May 4, 2012
Iron Man 2 (2010) – New Review
“If you could make God bleed, people would cease to believe in him… All I have to do is sit back and watch as the world consumes you.”
Synopsis: Tony Stark has been busy. In the past six months, he has used his unique Iron Man technology to maintain an unprecedented level of world peace. After discovering that the miniature Arc-reactor in his chest is fatally poisoning his blood, Stark grapples with his mortality and legacy.
Its no secret that we at Shut Up & Watch The Movie were not fans of Iron Man 2. It seemed like everything that made the original so loveable got lost in the shuffle of multiple villains and Stark’s alcoholism. (See my original, albeit perplexed, take on it here.) This busy sequel meanders somewhat through the middle, gets bogged down with Tony’s self-destructive spiral, and doesn’t recover until the final act. But despite its issues, a second look at both Iron Man films revealed a strong undercurrent that I hadn’t noticed before: legacy.
Why Iron Man 2 felt flat:
On the surface, Iron Man 2 spends a lot of time on the Iron Man technology and whether or not Tony Stark’s invention is the new face of modern warfare. Stark insists it is not, the government insists that it is, and then one day Ivan Vanko opens pandora’s box by tearing up a racetrack with an arc-powered suit of his own. This attack throws Stark into a self-destructive spiral, leading to a wild party, and an Iron Man vs. War Machine slug-fest in Tony’s living room.
While this sounds like a good story line, its not particularly gripping because as audience members we know that there’s only one Iron Man hero. Sure, Stark’s buddy Rhodey gets a suit (and becomes the psuedo-sidekick War Machine) and there are a handful of armored villains, but the hero always wins, right? Tony Stark won’t let some ruffian Russian robots start World War III. With this knowledge rattling around in our self-conscious, Tony’s alcoholism and Iron Man “drunken bar-fight” with his best friend Rhodey feels unnecessarily tedious and juvenile.
Why Iron Man 2 deserves a second look
This isn’t a story about Tony Stark struggling with vanity and alcoholism, its a mortal man’s struggle with his own purpose and legacy. When you understand legacy as the central thrust of the Iron Man saga, all of these odd-shaped puzzle pieces begin to fit into place.
The first film highlights the heritage of Stark Industries. Tony tells us that his father’s legacy was weapons developed to win WWII, “that’s how Dad did it, that’s how America does it, and it’s worked out pretty well for me so far.” – The twist comes when Tony realizes the true legacy of Stark Industries: mass murder at the hands of terrorists. “Those are YOUR weapons in the hands of those murderers! Is this what you want? Is this what you wish the legacy of the great Tony Stark to be?”
Determined to alter his legacy, Stark uses Arc-Reactor technology to power the Iron Man suit and right the wrongs of his company. Tony redeems his family legacy. …Or so he thinks.
Enter Iron Man 2.
The Arc-Reactor that keeps Tony alive is poisoning his blood and he doesn’t have much time left. He reopens the Stark Expo, announcing: “It’s not about me. It’s not about you, either. It’s about legacy, the legacy left behind for future generations. It’s not about us!” Determined to leave a great legacy before he dies, Stark names his assistant Pepper Potts as CEO of Stark Ind., and he reprograms the War Machine suit so that Rhodey can use it. (In case you didn’t catch that, Tony wanted Rhodey to steal the suit.) Ivan Vanko’s appearance doesn’t reignite Tony’s narcissism and alcoholism, it causes Tony to doubt his own change of heart, his redemption, and the integrity of the Stark legacy. Tony, directionless and dying, simply throws himself one final going-away party (the only way he knows how.)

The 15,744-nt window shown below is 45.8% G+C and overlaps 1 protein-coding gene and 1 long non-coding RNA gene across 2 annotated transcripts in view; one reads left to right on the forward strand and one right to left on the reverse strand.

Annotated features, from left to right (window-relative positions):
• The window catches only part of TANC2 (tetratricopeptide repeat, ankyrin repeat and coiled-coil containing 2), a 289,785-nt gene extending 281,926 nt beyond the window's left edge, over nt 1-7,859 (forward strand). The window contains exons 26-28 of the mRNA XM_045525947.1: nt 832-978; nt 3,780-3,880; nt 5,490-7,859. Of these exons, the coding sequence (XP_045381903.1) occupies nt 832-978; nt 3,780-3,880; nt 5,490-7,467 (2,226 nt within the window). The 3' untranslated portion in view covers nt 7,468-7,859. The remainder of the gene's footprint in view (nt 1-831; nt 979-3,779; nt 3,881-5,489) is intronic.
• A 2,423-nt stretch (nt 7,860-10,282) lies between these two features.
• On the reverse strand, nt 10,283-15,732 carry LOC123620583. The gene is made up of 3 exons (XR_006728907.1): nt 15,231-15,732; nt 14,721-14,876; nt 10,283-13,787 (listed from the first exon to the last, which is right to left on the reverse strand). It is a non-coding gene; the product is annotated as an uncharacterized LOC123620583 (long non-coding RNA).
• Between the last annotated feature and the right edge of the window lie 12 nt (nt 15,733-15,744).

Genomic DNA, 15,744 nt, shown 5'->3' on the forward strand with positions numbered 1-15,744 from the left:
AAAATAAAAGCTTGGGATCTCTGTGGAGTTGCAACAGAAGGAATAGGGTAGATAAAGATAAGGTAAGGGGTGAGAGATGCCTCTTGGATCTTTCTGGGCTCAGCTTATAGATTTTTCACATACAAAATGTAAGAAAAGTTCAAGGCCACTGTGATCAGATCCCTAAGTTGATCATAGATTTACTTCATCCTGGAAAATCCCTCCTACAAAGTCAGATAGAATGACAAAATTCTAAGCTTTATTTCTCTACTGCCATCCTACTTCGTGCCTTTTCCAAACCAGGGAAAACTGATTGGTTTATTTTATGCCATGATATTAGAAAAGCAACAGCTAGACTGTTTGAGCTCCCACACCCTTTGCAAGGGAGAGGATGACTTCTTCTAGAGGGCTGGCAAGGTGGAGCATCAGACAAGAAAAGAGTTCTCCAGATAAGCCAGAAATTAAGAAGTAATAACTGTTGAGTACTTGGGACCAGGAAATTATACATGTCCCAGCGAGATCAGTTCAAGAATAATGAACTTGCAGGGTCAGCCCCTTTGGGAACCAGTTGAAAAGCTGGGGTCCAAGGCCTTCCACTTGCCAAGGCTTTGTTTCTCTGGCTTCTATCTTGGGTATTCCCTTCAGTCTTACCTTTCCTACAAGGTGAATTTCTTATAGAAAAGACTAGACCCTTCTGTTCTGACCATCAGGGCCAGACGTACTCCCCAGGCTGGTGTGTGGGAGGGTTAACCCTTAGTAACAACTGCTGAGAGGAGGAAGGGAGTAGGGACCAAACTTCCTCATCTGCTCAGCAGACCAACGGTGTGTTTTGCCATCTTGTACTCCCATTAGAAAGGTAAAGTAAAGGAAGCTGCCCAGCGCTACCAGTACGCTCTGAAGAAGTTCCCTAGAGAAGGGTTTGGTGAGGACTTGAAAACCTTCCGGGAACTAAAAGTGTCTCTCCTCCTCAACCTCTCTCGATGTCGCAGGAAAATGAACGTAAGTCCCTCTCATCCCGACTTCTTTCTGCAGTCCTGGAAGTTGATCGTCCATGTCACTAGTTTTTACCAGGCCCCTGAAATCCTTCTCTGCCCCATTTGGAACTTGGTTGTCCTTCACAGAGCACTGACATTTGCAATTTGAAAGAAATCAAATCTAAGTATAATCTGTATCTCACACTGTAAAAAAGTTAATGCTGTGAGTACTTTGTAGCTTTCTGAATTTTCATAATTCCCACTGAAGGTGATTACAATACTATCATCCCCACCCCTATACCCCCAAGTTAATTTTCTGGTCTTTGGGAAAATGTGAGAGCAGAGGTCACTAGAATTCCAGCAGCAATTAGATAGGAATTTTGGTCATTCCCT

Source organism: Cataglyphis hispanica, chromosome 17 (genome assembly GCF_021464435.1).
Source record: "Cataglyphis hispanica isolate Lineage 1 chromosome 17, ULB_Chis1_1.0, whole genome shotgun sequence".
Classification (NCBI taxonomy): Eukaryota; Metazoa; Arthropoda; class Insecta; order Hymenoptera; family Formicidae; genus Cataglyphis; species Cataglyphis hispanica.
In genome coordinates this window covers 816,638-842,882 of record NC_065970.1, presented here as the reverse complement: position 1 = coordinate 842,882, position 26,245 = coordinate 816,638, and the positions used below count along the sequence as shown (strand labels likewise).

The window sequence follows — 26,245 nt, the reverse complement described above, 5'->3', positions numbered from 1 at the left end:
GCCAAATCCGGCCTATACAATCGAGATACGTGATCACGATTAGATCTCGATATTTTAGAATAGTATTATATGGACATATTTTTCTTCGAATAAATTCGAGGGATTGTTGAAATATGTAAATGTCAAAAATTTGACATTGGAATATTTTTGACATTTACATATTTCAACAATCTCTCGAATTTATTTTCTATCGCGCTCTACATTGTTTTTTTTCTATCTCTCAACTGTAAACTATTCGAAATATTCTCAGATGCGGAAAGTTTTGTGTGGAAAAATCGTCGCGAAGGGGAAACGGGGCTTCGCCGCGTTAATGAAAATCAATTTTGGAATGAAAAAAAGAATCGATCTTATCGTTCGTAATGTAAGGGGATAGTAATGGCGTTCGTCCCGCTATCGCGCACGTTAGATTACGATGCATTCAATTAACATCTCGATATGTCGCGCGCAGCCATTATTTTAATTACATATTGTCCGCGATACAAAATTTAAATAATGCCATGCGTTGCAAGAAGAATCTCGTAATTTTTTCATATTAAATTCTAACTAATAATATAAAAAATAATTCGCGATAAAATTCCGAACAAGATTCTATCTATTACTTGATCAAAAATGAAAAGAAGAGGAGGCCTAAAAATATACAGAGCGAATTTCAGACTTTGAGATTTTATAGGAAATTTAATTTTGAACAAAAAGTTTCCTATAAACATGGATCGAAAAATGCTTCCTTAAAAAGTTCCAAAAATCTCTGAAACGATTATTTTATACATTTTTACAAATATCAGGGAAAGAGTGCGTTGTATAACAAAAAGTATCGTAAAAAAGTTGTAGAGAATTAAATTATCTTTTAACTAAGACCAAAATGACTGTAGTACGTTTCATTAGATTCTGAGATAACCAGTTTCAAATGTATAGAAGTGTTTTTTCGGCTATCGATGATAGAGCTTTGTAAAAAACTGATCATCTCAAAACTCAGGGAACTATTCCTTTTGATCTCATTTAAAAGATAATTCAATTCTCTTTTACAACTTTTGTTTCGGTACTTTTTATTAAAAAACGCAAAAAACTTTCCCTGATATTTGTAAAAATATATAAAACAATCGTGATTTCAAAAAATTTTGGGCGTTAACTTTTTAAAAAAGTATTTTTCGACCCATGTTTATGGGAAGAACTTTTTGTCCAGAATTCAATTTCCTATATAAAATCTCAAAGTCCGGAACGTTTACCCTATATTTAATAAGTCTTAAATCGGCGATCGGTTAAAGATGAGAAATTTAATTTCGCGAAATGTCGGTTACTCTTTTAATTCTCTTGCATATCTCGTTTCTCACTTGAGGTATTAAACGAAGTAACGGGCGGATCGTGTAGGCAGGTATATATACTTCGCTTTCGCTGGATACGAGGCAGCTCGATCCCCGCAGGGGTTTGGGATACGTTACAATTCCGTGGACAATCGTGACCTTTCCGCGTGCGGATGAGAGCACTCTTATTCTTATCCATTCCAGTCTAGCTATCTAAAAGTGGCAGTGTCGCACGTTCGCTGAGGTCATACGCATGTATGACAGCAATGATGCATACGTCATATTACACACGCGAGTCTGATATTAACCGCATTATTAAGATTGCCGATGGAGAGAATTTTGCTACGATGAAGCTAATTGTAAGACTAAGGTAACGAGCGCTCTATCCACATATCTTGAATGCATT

Finally, Tony sees a video of his father, Howard Stark, speaking of the Stark legacy. Howard admits that he wanted to contribute more to the world than weapons but he was limited by the technology of his time. In a very touching scene, he asks Tony to fulfill the Stark legacy, “I’m limited by the technology of my time, but one day you’ll figure this out. And when you do, you will change the world. What is, and always will be my greatest creation… is *you*.”
Cue the single manly tear.
This statement spurs Tony on to create a new element for his suit (blood poison free this time), and defeat Ivan Vanko. Alive and not dying, Stark sets everything back to rights.
Themes: Legacy, Partnership, Responsibility with Technology
I’ve proven how central ‘legacy’ is to the Iron Man films, and Iron Man 2 specifically emphasizes passing on something of value to the next generation. Responsibility is a sub-theme, stressing the importance of using technology with integrity. There’s some discussion about whether or not handing over your technology to the government is the best way to keep everyone safe (the film answers that with a resounding “no”.)
Partnership takes a surprising spotlight spotlight here, revealing once again that villains can never get along. – Seriously, what is it with those guys? Its like they signed a contract “will betray each other in the 3rd Act.” As for the heroes, Tony Stark thinks he has to carry the weight of being Iron Man alone. His partnership with Petter and Rhodey may be tenuous, but pays off. In the end, the hero is stronger with allies than he is alone.
Now that we’ve got that messy “what is this movie about” business out of the way, Iron Man 2 is a fantastic movie. The characters, the cast, the directing, everything is great. Justin Hammer (Sam Rockwell) and Ivan Vanko (Mickey Rourke) are great antagonists, mixing humor with sheer brutality. Each villain has their own spin on the “legacy” concept (rivalry and revenge) but both unite in their desire to dethrone Stark Industries. SHIELD agents Nick Fury (Samuel L. Jackson) and Natasha/Black Widow (Scarlet Johansson) are a tad underwhelming, but they’re really just making cameo appearances until The Avengers film anyway.
Here’s looking forward to The Avengers and Iron Man 3!
Rating: 4/5 Zipped Lips.
I’m glad that I gave Iron Man 2 a second chance. What seemed to be a frazzled grouping of storylines proved to be one cohesive story that began way back in the opening lines of the original Iron Man film.